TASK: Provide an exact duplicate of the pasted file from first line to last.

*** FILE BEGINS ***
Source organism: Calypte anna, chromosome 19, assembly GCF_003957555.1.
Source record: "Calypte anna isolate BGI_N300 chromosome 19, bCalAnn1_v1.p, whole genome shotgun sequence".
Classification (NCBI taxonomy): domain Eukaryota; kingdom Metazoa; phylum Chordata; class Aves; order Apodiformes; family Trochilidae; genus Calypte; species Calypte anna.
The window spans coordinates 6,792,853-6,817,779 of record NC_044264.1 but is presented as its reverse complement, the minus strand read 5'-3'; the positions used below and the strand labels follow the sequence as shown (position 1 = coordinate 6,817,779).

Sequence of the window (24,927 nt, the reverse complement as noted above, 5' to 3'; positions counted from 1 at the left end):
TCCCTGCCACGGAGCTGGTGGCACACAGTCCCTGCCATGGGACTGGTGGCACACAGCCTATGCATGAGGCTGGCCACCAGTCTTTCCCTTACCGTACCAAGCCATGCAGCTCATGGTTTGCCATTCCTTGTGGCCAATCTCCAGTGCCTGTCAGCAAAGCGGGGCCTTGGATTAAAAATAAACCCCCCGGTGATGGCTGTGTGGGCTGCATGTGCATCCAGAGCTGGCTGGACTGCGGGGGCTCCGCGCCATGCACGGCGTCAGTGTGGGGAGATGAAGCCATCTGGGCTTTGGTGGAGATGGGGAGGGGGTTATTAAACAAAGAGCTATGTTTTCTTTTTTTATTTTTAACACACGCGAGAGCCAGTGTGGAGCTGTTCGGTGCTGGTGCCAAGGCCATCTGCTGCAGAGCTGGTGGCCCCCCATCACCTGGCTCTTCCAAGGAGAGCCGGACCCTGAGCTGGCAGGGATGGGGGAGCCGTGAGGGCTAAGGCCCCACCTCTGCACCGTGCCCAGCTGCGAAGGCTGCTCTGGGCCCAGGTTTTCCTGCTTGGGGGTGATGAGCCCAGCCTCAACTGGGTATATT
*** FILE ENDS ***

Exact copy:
Source organism: Calypte anna, chromosome 19, assembly GCF_003957555.1.
Source record: "Calypte anna isolate BGI_N300 chromosome 19, bCalAnn1_v1.p, whole genome shotgun sequence".
Classification (NCBI taxonomy): domain Eukaryota; kingdom Metazoa; phylum Chordata; class Aves; order Apodiformes; family Trochilidae; genus Calypte; species Calypte anna.
The window spans coordinates 6,792,853-6,817,779 of record NC_044264.1 but is presented as its reverse complement, the minus strand read 5'-3'; the positions used below and the strand labels follow the sequence as shown (position 1 = coordinate 6,817,779).

Sequence of the window (24,927 nt, the reverse complement as noted above, 5' to 3'; positions counted from 1 at the left end):
TCCCTGCCACGGAGCTGGTGGCACACAGTCCCTGCCATGGGACTGGTGGCACACAGCCTATGCATGAGGCTGGCCACCAGTCTTTCCCTTACCGTACCAAGCCATGCAGCTCATGGTTTGCCATTCCTTGTGGCCAATCTCCAGTGCCTGTCAGCAAAGCGGGGCCTTGGATTAAAAATAAACCCCCCGGTGATGGCTGTGTGGGCTGCATGTGCATCCAGAGCTGGCTGGACTGCGGGGGCTCCGCGCCATGCACGGCGTCAGTGTGGGGAGATGAAGCCATCTGGGCTTTGGTGGAGATGGGGAGGGGGTTATTAAACAAAGAGCTATGTTTTCTTTTTTTATTTTTAACACACGCGAGAGCCAGTGTGGAGCTGTTCGGTGCTGGTGCCAAGGCCATCTGCTGCAGAGCTGGTGGCCCCCCATCACCTGGCTCTTCCAAGGAGAGCCGGACCCTGAGCTGGCAGGGATGGGGGAGCCGTGAGGGCTAAGGCCCCACCTCTGCACCGTGCCCAGCTGCGAAGGCTGCTCTGGGCCCAGGTTTTCCTGCTTGGGGGTGATGAGCCCAGCCTCAACTGGGTATATT